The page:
Commentators, employers and especially whistleblowers have paid a tremendous amount of attention to the whistleblower bounty provisions of the Dodd-Frank Act. Much less attention has been paid to an SEC rule implementing the anti-retaliation provisions of that Act, giving the SEC enforcement authority against employers who retaliate against their whistleblowing employees. The SEC has not yet brought an enforcement action for retaliation, but recent statements by SEC officials indicate that the agency is looking for just such a case to test the bounds of its authority.
In a Q&A published last week in the Wall Street Journal, Sean McKessy, Chief of the SEC’s Office of the Whistleblower, warned that the SEC is “actively looking for ways to be proactive in pursuing, under appropriate circumstances,” enforcement actions against companies that retaliate against whistleblowers. McKessy emphasized that the SEC will enforce the Dodd-Frank whistleblower protection provisions not only in cases in which there was “substance to the underlying report,” but also in cases where a whistleblower reported in good faith but the information did not establish a securities law violation. According to McKessy, the enforcement staff is “on the lookout for one of these stand-alone retaliation cases.”
Mary Jo White, the SEC Chair, similarly announced last week that the SEC intends to aggressively utilize its enforcement powers. In a speech to the Council of Institutional Investors, White warned that the SEC will “deploy[ its] full enforcement arsenal for the benefit of investors” and will be “aggressive and creative in the way [it uses] the enforcement tools at [its] disposal.”
As my last post pointed out, the scope of the Dodd-Frank anti-retaliation provision is being consistently tested, with the question of whether the SEC has the authority to bring enforcement proceedings against companies for retaliation where the employee only reported internally and not to the SEC still up for debate. In that post, I discussed a split in the federal courts on this issue with the most recent salvo being the Fifth Circuit’s decision in a case involving a retaliation claim brought against G.E. Energy (USA), L.L.C by an employee who reported potential Foreign Corrupt Practices Act violations internally. In that case, the Court held that the employee was not a “whistleblower” for purposes of Dodd-Frank because he did not “provide information relating to a violation of the securities laws to the SEC.” Thus, the employee was not protected under the Act’s anti-retaliation provisions. The Fifth Circuit’s ruling, however, contradicted the rulings of five federal district courts that have held that employees who report suspected wrongdoing to upper management, but not to the SEC are “whistleblowers” for purposes of the Act, entitled to the protection of Dodd Frank’s anti-retaliation provisions. Multiple district courts are poised to rule on this issue and it remains to be seen which interpretation will prevail. Whether that interpretation will extend to SEC enforcement actions also remains uncertain, as then does the scope of the “aggressive and creative” ways the SEC can use its enforcement power.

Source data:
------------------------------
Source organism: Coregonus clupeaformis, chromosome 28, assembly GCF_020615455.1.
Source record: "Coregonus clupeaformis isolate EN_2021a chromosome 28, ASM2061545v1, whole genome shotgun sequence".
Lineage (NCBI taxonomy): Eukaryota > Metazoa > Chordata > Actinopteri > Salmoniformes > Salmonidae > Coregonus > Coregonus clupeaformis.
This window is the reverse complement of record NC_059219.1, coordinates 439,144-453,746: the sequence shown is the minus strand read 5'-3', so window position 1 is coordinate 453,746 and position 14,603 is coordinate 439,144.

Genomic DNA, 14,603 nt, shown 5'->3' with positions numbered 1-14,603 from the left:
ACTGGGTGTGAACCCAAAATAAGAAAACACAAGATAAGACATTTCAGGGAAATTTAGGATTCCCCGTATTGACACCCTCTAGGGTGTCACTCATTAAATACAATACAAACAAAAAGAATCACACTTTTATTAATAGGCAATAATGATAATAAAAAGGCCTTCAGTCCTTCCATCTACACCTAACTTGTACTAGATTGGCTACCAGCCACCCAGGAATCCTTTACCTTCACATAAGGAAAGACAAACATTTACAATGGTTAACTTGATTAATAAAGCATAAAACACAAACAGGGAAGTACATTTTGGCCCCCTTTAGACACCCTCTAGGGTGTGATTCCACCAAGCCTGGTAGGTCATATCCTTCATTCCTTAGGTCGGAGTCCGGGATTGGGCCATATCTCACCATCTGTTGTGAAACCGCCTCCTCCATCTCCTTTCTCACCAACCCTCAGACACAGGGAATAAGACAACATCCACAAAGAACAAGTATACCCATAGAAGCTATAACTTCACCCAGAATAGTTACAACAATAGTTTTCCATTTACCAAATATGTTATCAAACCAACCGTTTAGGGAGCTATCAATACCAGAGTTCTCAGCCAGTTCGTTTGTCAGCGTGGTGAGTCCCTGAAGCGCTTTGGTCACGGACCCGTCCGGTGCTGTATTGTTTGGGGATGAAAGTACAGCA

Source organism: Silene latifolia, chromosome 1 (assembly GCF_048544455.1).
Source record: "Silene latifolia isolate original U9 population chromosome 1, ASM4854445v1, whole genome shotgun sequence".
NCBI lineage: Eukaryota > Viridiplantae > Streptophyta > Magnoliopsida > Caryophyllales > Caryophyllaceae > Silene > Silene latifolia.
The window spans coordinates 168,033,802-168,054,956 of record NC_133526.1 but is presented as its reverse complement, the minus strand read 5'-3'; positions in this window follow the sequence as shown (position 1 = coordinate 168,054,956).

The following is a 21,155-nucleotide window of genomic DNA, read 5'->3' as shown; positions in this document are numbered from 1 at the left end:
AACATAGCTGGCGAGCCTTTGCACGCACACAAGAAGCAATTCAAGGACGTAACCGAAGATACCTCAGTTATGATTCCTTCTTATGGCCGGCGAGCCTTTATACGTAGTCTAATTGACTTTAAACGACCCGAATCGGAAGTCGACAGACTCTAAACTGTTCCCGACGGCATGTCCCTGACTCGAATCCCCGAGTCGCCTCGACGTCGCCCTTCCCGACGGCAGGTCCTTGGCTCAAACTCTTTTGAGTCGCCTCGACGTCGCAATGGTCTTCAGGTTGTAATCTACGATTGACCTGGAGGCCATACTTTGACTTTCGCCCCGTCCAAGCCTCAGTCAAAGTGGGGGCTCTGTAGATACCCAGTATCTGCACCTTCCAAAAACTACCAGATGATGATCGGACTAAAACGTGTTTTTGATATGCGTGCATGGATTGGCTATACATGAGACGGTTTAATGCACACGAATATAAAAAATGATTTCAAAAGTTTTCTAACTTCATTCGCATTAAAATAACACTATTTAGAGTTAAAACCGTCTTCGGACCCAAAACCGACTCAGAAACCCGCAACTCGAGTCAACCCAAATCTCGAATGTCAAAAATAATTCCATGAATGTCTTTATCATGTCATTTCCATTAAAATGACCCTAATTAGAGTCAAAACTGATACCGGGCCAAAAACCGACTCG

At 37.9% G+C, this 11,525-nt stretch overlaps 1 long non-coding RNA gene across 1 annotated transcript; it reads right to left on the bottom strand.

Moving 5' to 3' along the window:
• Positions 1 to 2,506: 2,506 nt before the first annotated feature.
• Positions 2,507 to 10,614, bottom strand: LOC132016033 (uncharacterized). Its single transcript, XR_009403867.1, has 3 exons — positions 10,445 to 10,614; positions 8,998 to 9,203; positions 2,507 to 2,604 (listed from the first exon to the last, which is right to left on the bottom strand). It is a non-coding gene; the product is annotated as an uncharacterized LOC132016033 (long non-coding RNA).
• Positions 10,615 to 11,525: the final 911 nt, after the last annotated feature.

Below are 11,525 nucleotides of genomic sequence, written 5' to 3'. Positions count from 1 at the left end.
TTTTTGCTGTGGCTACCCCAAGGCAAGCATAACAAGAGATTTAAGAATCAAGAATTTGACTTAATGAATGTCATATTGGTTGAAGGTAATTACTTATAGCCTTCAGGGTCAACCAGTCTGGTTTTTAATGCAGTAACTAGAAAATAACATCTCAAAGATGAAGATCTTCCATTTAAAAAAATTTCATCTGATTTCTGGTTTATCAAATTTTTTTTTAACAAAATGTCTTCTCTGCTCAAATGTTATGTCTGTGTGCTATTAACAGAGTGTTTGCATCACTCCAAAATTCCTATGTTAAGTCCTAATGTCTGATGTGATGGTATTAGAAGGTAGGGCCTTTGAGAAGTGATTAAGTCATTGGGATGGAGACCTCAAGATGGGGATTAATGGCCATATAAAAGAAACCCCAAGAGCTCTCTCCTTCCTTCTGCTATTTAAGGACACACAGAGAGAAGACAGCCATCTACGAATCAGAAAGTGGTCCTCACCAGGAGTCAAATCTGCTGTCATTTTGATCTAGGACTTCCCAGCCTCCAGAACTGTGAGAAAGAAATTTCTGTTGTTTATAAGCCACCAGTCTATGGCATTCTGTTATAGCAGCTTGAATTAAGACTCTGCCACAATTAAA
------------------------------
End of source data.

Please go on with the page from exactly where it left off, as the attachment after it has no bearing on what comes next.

So, yes, employers need to beware. McKessy’s and White’s announcements strongly suggest that more change is coming to the SEC enforcement landscape. Not only do companies need to be vigilant against actually committing securities violations, they need to be cognizant of the additional significant consequences they could face from their everyday employment decisions. Employers subject to the SEC’s jurisdiction have recognized for some time now – at least since the enactment of laws like Sarbanes-Oxley and its progeny – that they were at risk of being sued for retaliation if they chose to terminate a whistleblowing employee. Nevertheless, many companies have made strategic and economic decisions to terminate those employees nonetheless, reasoning that it is better to face the limited economic hit of an employee’s wrongful termination litigation than to continue to retain an individual who is passing intelligence to the SEC. However, if the SEC does decide to commence enforcement actions against companies even when they have not committed a securities law violation, employers may want to think more carefully about taking any action against a whistleblower. The harm that may result from an enforcement action, including potential suspensions or disbarments, not to mention the disruption to a company’s business and impact on its reputation, may be far-reaching.
The scope of the SEC’s authority to enforce the Dodd-Frank whistleblower protection provisions is unclear. What is clear is that the SEC is looking to test its authority and an employer that retaliates against a Dodd-Frank whistleblower risks being the target of an SEC enforcement action.